All We Are Saying Is Give Bees A Chance
By Chrissy Clancy and Ken Boyce
Being the town eclectic (i.e., “artsy” person), I spontaneously asked my coworkers to dress like bees in celebration of National Honey Bee Day. I was surprised when they actually did.
Next, I was shocked when my Save the Bees Fest was a success. And then I was humbled when the Clay Town Board voted unanimously to approve my proposed hive community (read: can I get bees?).
To be fair, the board already (mostly) tolerates a goat(s) at the Christmas tree lighting. But from circumstances best saved for another article arose the non-negotiable rule: “No lions. No fire.” Both of which, I swear, were not in the same program. But no one ever said “No bees.”
After a dear friend recently made a big move to Saulgé, France, she randomly mentioned that her new town kept bees.
“Oh! You must tell the bees you have moved to their town!”
And though I don’t remember clearly, her profound answer was probably, “Oui.”
But that tiny exchange was enough to light a spark.
A Big Bee-Liever
I am a big believer in the idea that whimsy breeds knowledge, and have used this concept in my recreation-program design and implementation for 25 years. Very rarely will you find me creating a program without using the disciplines of movement, music, creative dramatics, visual art, and costuming to introduce a central theme.
As a storyteller, I have always been intrigued by the folkloric concept of telling the bees—the tradition in which the bees are always informed of important events. It intrigued me to think that my friend was lucky enough to have bees right there in her town. She could tell them everything!
And, so, (you know I have to say it …) with a bee in my bonnet, I was off (more off than usual, if you ask around). I began to research bees.
I started by coordinating a bee party for the senior citizens. This turned out to be such a success that I offered a town-wide Save the Bees Fest, complete with hands-on bee projects, an observation hive, bee-centric vendors, music, a beekeeping-education area and, the favorite of the day—Tea with the Queen Bee!
And, although I was learning and researching extensively, I needed professional help. Looking into local apiaries, I had the good fortune to partner with beekeeper Ken Boyce of Chittenango, N.Y.
During research for my events I became aware of some amazing facts:
1/3 of all the food we eat depends on pollination
85 percent of plants exist because of bees.
And some alarming statistics: In the state, annual loss of beehives has been 40 to 50 percent over the last several years. The cause for their demise includes lack of forage, pests and diseases, and pesticides.
The more I read, the more I realized I had found my mission.
Shortly thereafter, in the midst of doing all my fun bee parties, I stumbled upon a swarm of bees on a sunflower in the community gardens I coordinate. It was simply a breathtaking sight. I figured that was a message from the bees.
The bees were telling me!
Creating A Buzz
At that point I decided to ask the town for an apiary to enhance the current Project Green community gardens. With the backing of Boyce as my professional apiary support, we designed a program of awareness, education, and action.
“The addition of a honey bee colony to the community-garden site will help foster awareness in the importance of insect pollinators in general and honey bees in particular,” Boyce says. “It is hoped that the interest the hive generates will lead to additional public-education programs, including a beekeeping course.”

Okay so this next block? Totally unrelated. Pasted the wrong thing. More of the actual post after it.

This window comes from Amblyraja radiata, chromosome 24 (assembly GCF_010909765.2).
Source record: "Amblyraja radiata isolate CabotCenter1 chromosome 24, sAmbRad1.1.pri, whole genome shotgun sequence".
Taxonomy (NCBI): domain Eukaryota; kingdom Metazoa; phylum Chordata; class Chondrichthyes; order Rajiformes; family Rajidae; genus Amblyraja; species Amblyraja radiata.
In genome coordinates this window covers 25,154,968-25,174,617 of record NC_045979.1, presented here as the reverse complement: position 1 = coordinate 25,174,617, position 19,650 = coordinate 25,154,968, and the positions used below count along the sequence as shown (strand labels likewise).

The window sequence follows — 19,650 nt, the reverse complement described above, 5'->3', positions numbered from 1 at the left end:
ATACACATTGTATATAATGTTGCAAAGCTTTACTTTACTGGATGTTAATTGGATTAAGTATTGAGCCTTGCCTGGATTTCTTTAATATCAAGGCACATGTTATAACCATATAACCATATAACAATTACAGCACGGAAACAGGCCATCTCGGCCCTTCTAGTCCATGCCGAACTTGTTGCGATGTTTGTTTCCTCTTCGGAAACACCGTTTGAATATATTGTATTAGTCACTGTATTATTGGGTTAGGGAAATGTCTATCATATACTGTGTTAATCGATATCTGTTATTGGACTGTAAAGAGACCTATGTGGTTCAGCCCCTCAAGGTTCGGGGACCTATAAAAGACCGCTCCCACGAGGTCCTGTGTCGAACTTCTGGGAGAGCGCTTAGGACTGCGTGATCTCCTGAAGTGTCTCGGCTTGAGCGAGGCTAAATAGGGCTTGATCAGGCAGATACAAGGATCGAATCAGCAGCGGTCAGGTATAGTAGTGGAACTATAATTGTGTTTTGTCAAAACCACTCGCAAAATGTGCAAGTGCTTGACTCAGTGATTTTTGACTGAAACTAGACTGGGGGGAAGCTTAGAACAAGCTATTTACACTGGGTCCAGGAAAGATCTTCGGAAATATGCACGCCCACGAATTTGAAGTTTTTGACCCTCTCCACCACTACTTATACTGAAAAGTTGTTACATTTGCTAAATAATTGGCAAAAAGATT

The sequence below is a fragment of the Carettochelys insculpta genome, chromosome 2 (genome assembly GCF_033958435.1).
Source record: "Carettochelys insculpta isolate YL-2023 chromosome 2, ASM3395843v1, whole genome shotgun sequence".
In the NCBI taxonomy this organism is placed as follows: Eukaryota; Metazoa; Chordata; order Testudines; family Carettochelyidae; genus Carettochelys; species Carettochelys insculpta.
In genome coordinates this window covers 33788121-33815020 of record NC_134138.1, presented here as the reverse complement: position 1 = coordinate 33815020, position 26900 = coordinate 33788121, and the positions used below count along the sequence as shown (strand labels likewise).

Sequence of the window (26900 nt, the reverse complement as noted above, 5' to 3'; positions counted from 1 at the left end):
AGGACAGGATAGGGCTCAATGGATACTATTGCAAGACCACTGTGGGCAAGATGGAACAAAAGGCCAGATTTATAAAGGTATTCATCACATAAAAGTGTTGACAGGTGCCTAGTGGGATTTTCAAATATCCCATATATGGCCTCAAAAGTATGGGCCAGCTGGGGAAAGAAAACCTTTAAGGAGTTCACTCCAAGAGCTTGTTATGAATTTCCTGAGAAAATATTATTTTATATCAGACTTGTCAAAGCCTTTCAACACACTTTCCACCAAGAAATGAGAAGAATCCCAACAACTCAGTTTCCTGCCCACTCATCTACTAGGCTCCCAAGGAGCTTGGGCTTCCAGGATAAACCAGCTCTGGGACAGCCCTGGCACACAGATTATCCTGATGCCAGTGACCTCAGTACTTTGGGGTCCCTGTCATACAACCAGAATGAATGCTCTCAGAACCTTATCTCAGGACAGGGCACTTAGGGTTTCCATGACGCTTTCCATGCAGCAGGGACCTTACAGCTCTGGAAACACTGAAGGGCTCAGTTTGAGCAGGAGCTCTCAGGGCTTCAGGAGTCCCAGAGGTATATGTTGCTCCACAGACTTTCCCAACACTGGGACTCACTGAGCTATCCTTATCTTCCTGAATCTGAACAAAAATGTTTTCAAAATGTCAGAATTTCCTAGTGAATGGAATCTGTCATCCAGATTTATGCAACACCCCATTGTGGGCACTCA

Legal, liability, and insurance-related issues needed to be addressed while designing the program, as well as important signage, statistics, and general benefits to the community. We were finally prepared to present our program to the town board. The result was a unanimous yes vote, for which I am truly grateful.
Town Supervisor Damian Ulatowski muses, “Without honeybees, where would we bee?” He adds, “This Project Green initiative will help teach community-garden participants and town residents that honey bees are vital to agriculture and are a natural, unseen economy that without, our world would not be what we all enjoy. I wish to thank all those who have dedicated their time and talent to this exciting evolution of … programs.”
Recreation Commissioner Wayne Morris says, “The bee programs provide recreational activities while educating our residents on their important environmental impact.”
And so, there I was, ready to install my new hive community—just like that!
The bees came to live with us on June 9, 2018. We held a Bee Science Fair that day and ended the event by installing Queen Melissa (yes, of course I named her) into her new home.
I’m overwhelmed to think that my friend’s simple comment, subsequent support, and embrace of my crazy notions, all the way from France, have had such an effect on our bees. Because of the Saulgé town bees, we will now be bolstering the town of Clay’s bee population. We’ll be advancing bee education. The bees will be supporting biodiversity and local gardening initiatives and will become a natural inspiration for residents to act as stewards for the environment. Our whimsy will breed awareness and knowledge.
And all because, across the globe—we tell the bees.
Save the bees! Save the world! Follow the town of Clay Hive Community Project on Facebook at
Town of Clay Project: GREEN Community Gardens.
Chrissy Clancy has worked at the town of Clay, N.Y., since 1991 as a children’s theatre director, event coordinator, and community garden co-founder and senior coordinator. She wishes to make a serious difference in the world with her whimsy. Reach her at firstname.lastname@example.org
Ken Boyce has been a beekeeper for the past 18 years. He is past president of the Mid York Beekeepers Association and a member of the Syracuse Beekeepers Club. He helps teach the beginning and advanced beekeeper courses at Cornell Cooperative Extension.